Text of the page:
2.4. Microchip  to be implanted is checked to ensure it meets legislative and Australian Standards requirements and scanned for serial number against packaging number.

3. Prepare animal

3.1. Prescribed identifying information  is obtained and recorded on the approved form.

3.2. Animal is assessed for likely behavioural problems during the procedure and where unmanageable aggressive tendencies are noted, animal is referred to veterinarian for implantation procedure.

3.3. Details of animal's previous health history are ascertained for possible complications.

3.4. Owner's permission to appropriately restrain the animal if necessary is obtained.

3.5. Protective equipment  is used as required.

3.6. Health of animal is visually assessed and signs of ill health  identified.

3.7. Animal restraint device  is selected and fitted if required.

3.8. Animal is scanned according to legislative and industry practice  to check if previous implantation has occurred, and where found, action is in accordance with industry and legislatively approved procedure for previously implanted microchips .

4. Undertake implantation procedure

4.1. Implantation site is checked for abnormalities  and owner referred to veterinarian in the event of observed concerns.

4.2. Animal is positioned for implantation taking into account size, species, previous behavioural assessment and relevant occupational health and safety  (OHS ) risks .

4.3. Injection site between shoulder blades is inspected, prepared aseptically and aseptic technique is used throughout the implantation procedure.

4.4. Sterile pack is opened and needle is attached to the implanting device while maintaining asepsis .

4.5. Skin is grasped and lifted away from the body and needle containing the microchip is inserted subcutaneously at recommended angle  limited to the number of attempts permitted as outlined in relevant legislation.

4.6. Microchip is discharged and needle withdrawn and inspected  and procedures  followed to ensure the chip does not come out.

4.7. Needles are disposed of in an approved sharps container in accordance with relevant waste disposal legislation and regulations.

4.8. Injuries sustained to humans  are assessed and first aid treatment provided and/or medical attention sought as required.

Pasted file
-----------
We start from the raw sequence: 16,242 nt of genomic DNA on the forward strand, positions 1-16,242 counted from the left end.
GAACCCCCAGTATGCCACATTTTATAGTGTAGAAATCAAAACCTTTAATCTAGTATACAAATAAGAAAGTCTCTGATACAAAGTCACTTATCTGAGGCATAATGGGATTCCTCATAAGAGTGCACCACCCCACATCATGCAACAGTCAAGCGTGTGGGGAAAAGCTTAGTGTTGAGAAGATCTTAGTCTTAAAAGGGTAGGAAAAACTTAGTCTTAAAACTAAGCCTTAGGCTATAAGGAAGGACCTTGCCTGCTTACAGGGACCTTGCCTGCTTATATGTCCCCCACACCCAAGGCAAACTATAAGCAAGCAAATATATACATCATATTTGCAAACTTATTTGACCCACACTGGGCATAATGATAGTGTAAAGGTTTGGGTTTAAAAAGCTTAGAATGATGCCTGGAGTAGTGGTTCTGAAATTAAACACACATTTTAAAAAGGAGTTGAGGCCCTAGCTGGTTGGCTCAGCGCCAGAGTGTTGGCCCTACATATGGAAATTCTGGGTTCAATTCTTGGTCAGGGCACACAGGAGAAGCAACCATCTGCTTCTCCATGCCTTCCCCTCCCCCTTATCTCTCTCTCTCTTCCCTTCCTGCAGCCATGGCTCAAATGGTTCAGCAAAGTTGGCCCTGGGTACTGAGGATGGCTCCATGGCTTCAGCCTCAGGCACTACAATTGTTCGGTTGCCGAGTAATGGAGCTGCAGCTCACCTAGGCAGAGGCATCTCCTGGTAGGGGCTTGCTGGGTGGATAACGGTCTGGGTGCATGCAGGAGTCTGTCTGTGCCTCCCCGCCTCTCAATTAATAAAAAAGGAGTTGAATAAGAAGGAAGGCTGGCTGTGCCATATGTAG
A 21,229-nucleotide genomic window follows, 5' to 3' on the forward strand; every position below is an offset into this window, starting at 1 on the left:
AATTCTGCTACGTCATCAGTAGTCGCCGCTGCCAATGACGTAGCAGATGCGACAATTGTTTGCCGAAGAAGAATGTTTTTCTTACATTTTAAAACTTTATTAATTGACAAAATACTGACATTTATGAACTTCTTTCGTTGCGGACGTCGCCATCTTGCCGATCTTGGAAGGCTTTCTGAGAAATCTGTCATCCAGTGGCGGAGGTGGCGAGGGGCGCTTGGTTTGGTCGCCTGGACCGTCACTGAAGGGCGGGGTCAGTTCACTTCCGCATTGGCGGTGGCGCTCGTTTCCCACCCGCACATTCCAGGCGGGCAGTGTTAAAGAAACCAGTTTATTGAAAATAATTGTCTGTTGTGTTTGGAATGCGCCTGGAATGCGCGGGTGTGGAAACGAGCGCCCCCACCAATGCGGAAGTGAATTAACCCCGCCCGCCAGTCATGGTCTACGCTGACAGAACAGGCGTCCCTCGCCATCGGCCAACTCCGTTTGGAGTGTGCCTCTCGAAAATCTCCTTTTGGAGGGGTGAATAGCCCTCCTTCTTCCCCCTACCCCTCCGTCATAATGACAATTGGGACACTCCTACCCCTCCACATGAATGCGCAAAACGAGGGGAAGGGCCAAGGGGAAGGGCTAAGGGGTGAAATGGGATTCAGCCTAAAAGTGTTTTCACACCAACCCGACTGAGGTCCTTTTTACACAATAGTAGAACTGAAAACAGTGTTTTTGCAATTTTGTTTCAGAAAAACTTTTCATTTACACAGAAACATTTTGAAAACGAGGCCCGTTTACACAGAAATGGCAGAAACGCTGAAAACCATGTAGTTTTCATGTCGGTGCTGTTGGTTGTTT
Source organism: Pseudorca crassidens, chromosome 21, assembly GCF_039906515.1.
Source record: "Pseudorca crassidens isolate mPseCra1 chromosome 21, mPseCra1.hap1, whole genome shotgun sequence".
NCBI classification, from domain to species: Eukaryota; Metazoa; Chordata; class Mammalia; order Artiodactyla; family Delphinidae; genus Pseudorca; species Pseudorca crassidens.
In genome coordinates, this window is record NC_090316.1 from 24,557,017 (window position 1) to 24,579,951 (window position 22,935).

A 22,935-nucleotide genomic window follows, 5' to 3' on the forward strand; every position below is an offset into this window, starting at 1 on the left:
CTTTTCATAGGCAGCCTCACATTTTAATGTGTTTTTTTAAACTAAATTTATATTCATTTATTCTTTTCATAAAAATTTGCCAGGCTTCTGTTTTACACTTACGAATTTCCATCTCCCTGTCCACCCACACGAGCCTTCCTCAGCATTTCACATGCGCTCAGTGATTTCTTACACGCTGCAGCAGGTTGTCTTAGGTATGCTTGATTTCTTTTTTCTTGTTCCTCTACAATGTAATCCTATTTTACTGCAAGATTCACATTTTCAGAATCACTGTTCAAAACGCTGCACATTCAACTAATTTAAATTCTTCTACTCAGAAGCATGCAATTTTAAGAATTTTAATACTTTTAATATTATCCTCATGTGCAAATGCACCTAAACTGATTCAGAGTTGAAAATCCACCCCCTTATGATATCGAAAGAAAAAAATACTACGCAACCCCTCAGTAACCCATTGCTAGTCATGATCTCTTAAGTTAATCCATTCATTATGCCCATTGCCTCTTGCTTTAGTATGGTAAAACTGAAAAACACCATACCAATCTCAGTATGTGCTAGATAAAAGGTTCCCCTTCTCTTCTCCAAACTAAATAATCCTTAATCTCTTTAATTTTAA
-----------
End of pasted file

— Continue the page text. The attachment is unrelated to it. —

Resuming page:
4.9. Injuries sustained to animals are assessed and appropriate first aid treatment provided and/or veterinary attention sought as required.

5. Conduct post-implantation procedures

5.1. Implantation site is visually checked and scanned to ensure success of implantation and correct functioning of the microchip.

5.2. Post -implantation advice  is provided to owner.

5.3. Animal condition at time of departure is noted and if there are any signs of adverse reactions , veterinary assistance is obtained.

5.4. Processes undertaken by relevant animal registry service  are communicated to the owner and distinguished from registering the animal with local government/council.

5.5. Procedure to be followed in the event of loss of animal is provided to owner and importance of maintenance of updated ownership records impressed upon the owner/keeper.

6. Maintain records

6.1. Procedure is recorded using prescribed identifying information, ensuring legibility and signatures and identification number of implanter are included.

6.2. Documentation is forwarded to the relevant animal registry service in accordance with legislative requirements.

6.3. Copy is maintained and filed by implanter in accordance with legislative requirements.

Required Skills and Knowledge


This section describes the skills and knowledge required for this unit.

Required skills 

  • maintain the highest standards of hygiene and infection control at all times to reduce the risk of infection and cross-infection
  • prepare and use materials, tools and equipment correctly and in accordance with Australian Veterinary Association policies and Australian Standards requirements